suppliers, and electrotechnical firms. But still local firms ask the VDI whether itcould offer these seminars in-house. For legal reasons it cannot do this. Localentrepreneurs are forced to make use of the general programme the organizationoffers.
We see how legal and formal aspects enforce collective action whereassociational support would otherwise just be used for a single firm’s benefit. Thiscreates the positive by-product, that entrepreneurs talk to each other and discovercommon concerns. The VDI in Stuttgart is linked to the Fraunhofer-Institut (IPA).Lecturers are invited from the university, and staff members of the VDI alsoparticipate in subcommittees of the Landesgewerbeamt, which discusses issues ofvocational training for the engineering sector. Thus the VDI illustrates how publicorganizations and associations (excluding the unions) are networked locally andsupport the cluster with collective goods.
However, in the 1990s the market situationchanged and this regional support infrastructure had to be adjusted to newchallenges.Strength and weaknesses of the networked firm modelThe crisis of the 1990s in Baden-Württemberg has been much debated (Cooke andMorgan 1998; Braczyk, Schienstock and Steffensen 1996; Herrigel 1996b). Eventuallyhowever firms recovered. How did they and public actors achieve this?Challenges for firms – transformation of the local machine tool clusterSome firms reported that 1993 was the worst year in their entire history ofentrepreneurship (Interview BW-F-08). The comparative advantage of high qualityproducts turned into a disadvantage. This was largely the result of a downturn intraditional mass markets. Almost every interviewed firm produced components ormachines for the motor industry, either by supplying directly to firms likeDaimlerChrysler or to suppliers, or to other machine tool firms which depended onthe motor industry.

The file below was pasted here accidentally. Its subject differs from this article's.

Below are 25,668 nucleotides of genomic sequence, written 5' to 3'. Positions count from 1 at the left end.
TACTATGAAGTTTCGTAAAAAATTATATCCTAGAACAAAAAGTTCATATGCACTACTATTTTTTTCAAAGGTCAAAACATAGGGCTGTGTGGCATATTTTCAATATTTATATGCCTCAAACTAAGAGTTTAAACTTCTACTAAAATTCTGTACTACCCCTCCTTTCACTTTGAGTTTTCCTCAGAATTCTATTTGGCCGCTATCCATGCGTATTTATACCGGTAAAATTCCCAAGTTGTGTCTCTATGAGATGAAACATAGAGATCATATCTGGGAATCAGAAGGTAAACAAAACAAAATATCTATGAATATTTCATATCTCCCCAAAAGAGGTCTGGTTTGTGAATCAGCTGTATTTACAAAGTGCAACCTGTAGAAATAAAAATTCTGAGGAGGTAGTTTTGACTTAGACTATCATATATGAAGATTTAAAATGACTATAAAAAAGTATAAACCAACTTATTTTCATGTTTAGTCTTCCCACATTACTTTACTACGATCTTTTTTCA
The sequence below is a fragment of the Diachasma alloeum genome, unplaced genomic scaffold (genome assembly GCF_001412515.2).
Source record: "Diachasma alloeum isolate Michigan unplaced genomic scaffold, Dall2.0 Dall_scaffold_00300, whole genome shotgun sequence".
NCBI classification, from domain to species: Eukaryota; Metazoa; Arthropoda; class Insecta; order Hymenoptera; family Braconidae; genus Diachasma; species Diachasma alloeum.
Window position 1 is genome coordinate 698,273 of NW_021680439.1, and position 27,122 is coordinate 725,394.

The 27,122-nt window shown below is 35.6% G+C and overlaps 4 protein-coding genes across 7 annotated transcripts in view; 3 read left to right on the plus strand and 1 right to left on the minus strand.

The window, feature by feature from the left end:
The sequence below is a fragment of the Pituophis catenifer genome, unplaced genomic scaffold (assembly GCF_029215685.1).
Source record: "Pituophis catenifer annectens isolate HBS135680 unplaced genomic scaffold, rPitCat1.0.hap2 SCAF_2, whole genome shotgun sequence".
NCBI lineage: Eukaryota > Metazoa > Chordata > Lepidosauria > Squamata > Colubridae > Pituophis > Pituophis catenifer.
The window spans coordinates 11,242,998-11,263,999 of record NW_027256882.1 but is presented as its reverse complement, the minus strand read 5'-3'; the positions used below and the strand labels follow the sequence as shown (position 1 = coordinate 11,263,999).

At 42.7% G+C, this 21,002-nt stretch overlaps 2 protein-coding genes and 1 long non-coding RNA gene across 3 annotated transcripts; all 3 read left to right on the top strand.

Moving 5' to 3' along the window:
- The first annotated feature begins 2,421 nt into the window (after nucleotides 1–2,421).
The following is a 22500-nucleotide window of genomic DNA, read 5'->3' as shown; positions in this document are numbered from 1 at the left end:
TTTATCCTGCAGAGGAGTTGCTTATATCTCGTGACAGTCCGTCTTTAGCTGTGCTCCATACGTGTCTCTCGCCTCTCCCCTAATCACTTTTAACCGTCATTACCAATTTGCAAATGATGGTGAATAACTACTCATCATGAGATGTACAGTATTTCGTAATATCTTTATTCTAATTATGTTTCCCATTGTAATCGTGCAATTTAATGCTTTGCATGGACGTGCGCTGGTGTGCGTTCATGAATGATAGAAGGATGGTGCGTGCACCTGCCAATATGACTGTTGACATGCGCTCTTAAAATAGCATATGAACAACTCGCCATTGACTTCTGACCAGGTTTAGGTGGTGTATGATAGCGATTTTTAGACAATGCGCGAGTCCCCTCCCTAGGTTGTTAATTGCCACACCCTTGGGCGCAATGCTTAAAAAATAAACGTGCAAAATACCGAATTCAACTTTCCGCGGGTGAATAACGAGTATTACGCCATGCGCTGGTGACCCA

While in times of growth the networked firm model meant that smaller firmscould be supplied with LCCGs by larger ones, in times of crisis this dependencecreated three negative effects. First, the absolute number of orders for new machinetools decreased enormously. Second, the restructuring of the large firms introducednew systems of control, which meant that price margin now became the mainrelevant measure by which supplier relationships were kept or cancelled. Third,while in times of growth a customer firm would make its small suppliers think